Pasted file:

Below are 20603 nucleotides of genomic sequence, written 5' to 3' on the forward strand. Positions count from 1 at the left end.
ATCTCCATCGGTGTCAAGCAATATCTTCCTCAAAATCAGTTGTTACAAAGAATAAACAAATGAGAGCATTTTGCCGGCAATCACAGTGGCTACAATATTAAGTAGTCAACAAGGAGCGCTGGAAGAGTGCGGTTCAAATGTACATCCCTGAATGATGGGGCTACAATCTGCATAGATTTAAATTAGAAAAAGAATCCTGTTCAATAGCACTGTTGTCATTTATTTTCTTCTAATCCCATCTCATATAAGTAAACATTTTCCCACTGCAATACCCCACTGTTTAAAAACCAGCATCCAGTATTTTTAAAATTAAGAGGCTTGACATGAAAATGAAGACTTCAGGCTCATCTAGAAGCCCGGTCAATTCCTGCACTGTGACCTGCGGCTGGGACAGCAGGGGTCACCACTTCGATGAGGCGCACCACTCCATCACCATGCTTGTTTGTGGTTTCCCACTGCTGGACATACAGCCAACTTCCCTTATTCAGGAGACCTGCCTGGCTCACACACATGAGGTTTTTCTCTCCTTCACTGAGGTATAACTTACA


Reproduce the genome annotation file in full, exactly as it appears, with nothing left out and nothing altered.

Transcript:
Below are 20603 nucleotides of genomic sequence, written 5' to 3' on the forward strand. Positions count from 1 at the left end.
ATCTCCATCGGTGTCAAGCAATATCTTCCTCAAAATCAGTTGTTACAAAGAATAAACAAATGAGAGCATTTTGCCGGCAATCACAGTGGCTACAATATTAAGTAGTCAACAAGGAGCGCTGGAAGAGTGCGGTTCAAATGTACATCCCTGAATGATGGGGCTACAATCTGCATAGATTTAAATTAGAAAAAGAATCCTGTTCAATAGCACTGTTGTCATTTATTTTCTTCTAATCCCATCTCATATAAGTAAACATTTTCCCACTGCAATACCCCACTGTTTAAAAACCAGCATCCAGTATTTTTAAAATTAAGAGGCTTGACATGAAAATGAAGACTTCAGGCTCATCTAGAAGCCCGGTCAATTCCTGCACTGTGACCTGCGGCTGGGACAGCAGGGGTCACCACTTCGATGAGGCGCACCACTCCATCACCATGCTTGTTTGTGGTTTCCCACTGCTGGACATACAGCCAACTTCCCTTATTCAGGAGACCTGCCTGGCTCACACACATGAGGTTTTTCTCTCCTTCACTGAGGTATAACTTACA